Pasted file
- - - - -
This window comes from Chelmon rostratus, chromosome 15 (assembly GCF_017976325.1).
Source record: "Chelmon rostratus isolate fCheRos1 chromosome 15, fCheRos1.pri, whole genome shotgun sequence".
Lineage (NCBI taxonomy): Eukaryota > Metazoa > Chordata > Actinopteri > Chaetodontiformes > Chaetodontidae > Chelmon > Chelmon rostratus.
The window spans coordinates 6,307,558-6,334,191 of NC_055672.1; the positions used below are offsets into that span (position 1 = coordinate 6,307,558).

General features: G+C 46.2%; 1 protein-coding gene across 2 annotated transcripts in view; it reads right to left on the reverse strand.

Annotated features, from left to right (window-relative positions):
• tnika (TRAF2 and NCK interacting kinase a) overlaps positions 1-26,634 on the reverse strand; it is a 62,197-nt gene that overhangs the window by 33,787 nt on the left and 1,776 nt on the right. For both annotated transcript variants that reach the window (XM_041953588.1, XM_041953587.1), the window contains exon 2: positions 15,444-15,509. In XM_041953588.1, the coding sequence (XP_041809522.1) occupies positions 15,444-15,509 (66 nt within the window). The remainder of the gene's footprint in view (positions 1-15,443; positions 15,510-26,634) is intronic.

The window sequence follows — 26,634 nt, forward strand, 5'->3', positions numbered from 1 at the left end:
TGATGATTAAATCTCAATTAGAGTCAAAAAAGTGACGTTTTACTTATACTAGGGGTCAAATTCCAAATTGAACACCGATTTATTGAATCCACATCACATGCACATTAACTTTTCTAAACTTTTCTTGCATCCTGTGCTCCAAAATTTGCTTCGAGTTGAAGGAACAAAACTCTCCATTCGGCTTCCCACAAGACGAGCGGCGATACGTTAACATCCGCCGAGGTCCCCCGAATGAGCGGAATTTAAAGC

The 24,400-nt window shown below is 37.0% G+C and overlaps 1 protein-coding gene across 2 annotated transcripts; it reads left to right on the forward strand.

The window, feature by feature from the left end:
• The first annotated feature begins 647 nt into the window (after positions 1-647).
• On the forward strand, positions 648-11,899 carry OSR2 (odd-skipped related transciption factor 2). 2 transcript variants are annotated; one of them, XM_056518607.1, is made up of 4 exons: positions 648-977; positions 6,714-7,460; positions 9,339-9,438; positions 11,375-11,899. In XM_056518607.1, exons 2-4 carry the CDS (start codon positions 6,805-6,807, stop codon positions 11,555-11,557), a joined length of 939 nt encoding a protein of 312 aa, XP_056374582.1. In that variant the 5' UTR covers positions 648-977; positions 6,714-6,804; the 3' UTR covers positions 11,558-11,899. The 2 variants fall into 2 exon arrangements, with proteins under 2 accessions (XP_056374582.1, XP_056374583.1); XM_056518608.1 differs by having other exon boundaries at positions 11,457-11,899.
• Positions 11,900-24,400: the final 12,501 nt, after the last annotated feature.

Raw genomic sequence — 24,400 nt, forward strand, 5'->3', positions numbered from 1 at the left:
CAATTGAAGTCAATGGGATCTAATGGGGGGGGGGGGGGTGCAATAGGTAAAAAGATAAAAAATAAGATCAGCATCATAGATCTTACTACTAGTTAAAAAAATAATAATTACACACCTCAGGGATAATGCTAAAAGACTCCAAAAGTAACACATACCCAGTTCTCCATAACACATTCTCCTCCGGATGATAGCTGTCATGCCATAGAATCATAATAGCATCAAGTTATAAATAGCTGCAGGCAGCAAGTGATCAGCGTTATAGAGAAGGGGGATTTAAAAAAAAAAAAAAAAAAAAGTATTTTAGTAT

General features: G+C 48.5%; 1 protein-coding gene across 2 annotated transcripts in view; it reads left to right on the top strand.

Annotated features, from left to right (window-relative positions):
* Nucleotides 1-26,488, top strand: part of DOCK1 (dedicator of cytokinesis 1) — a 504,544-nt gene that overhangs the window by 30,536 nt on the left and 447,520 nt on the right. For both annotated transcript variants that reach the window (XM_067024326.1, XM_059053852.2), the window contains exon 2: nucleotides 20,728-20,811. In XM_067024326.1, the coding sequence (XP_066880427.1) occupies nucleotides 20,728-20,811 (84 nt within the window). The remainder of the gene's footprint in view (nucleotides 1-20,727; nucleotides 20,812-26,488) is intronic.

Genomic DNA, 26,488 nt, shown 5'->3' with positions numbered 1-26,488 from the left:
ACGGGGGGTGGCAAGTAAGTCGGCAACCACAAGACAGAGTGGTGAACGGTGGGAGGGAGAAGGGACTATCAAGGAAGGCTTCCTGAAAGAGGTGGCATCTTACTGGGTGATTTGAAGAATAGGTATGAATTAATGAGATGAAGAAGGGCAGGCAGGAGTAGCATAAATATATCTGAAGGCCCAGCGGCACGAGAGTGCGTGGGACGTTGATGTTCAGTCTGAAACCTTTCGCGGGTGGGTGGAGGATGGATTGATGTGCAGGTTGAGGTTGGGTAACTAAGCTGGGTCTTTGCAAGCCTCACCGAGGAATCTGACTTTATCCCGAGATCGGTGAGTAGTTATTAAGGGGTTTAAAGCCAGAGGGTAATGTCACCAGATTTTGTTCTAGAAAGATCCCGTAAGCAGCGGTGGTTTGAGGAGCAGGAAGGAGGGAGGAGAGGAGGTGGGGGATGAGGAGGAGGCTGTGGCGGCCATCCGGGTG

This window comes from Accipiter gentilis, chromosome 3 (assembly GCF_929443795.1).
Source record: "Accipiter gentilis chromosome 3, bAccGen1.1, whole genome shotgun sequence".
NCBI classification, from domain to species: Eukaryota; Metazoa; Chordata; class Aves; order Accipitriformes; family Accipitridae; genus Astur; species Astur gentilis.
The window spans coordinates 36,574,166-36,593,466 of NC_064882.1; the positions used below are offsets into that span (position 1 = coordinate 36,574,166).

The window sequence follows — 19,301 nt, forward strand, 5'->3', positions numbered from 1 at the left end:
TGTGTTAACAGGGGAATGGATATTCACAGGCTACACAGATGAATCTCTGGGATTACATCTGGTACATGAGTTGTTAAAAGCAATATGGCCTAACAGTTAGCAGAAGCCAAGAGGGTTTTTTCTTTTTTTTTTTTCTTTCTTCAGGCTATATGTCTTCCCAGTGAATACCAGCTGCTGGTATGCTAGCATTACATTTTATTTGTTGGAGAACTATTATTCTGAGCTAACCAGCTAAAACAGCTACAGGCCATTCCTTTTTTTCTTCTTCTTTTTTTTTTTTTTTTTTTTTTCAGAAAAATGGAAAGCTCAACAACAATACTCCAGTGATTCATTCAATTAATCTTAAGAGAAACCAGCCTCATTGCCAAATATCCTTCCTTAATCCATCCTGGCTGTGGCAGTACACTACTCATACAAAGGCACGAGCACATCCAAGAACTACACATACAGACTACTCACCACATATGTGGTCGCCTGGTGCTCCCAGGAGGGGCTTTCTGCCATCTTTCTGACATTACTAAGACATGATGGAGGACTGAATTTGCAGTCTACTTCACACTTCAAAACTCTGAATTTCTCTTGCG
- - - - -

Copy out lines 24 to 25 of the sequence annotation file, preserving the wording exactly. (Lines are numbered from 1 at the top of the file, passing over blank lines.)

NCBI classification, from domain to species: Eukaryota; Metazoa; Chordata; class Aves; order Accipitriformes; family Accipitridae; genus Astur; species Astur gentilis.
The window spans coordinates 36,574,166-36,593,466 of NC_064882.1; the positions used below are offsets into that span (position 1 = coordinate 36,574,166).